Elizabethtown The county’s brain trust, otherwise known as the Essex County Bar Association, packed the Deer’s Head Inn on Thursday, May 1 to pay homage to a certain non-lawyer citizen in the local community: a private citizen who stimulated a deep sense of individual responsibility and civic duty.
Someone who strengthened the effective of the American system of law in keeping with the spirit of the Constitution.
After the lofty talk cleared, one man was standing:
County Clerk Joseph Provoncha.
But the North Hudson resident isn’t only the clerk, which is why he won the award, the Liberty Bell.
He’s served on the 4-H Youth Board and, representing the other end of the spectrum, with the Retired Seniors Volunteer Program. He’s served with artists (Arts Council for the Northern Adirondacks), with watchdogs (Substance Abuse Prevention Team) and, as the Chaplain of the North Hudson Fire Company, with firefighters putting their lives on the line.
This is alongside work as his town’s historian and as a Eucharist Minister and all-around go-to guy at the Our Lady of Lourdes Church.
Perhaps the only slight on his record, if it could even be described as that, are the 28 years that he has spent chaperoning local students down to Albany to learn more about how state sausage is made.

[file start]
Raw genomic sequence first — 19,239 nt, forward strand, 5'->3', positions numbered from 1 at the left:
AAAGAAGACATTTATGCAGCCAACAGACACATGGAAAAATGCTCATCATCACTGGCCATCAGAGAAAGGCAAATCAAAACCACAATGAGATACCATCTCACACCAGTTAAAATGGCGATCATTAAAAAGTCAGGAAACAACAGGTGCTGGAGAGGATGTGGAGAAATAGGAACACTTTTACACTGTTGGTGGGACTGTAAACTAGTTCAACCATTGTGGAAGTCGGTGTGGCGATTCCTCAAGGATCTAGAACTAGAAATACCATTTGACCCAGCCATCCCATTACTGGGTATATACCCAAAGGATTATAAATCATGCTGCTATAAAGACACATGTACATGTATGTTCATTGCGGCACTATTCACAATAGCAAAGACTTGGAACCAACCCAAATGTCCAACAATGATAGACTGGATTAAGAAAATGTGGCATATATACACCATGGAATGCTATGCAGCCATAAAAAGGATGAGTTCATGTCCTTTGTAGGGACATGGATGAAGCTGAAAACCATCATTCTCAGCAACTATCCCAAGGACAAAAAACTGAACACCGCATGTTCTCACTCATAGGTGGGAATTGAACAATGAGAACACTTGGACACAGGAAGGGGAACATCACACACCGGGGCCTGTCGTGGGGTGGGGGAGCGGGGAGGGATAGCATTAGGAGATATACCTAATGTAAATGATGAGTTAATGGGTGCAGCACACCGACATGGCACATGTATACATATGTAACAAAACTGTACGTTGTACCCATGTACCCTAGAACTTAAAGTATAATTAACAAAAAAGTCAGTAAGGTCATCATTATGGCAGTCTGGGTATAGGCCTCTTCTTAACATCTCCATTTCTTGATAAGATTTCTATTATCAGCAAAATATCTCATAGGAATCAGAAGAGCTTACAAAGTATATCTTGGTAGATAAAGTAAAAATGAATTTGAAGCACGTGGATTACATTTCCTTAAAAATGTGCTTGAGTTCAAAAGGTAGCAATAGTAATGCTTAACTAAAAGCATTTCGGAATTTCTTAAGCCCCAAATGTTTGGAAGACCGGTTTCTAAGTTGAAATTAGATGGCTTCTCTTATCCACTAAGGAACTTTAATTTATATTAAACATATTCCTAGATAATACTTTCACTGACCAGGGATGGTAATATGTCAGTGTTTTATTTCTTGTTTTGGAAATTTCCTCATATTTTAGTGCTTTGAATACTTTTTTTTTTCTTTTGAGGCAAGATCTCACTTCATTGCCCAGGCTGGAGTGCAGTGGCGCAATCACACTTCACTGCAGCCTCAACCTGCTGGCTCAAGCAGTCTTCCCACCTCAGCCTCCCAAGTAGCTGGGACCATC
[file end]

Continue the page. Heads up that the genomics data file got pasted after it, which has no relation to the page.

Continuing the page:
Essex County Justice Richard Meyer joked that Provoncha’s parents, who sat beaming beside their son, must have had triplets and didn’t tell anyone.
“Joe certainly has a calling,” said Meyer, “and that’s reflected in everything he does.”
Meyer cited Provoncha’s “exemplary, extraordinary character and accomplishment” and called him the “most humble and modest person I know.”
And so it was on May 1, which was also the Saint Day for St. Joseph the Worker, Provoncha lived up to his reputation as Joe the Humble.
Provoncha joked his time spent on the Schroon Lake Public Library Board counted as time spent in Purgatory.
“I had a great example from my parents,” he said in his acceptance speech. “And to my friends and family — you are special to me.”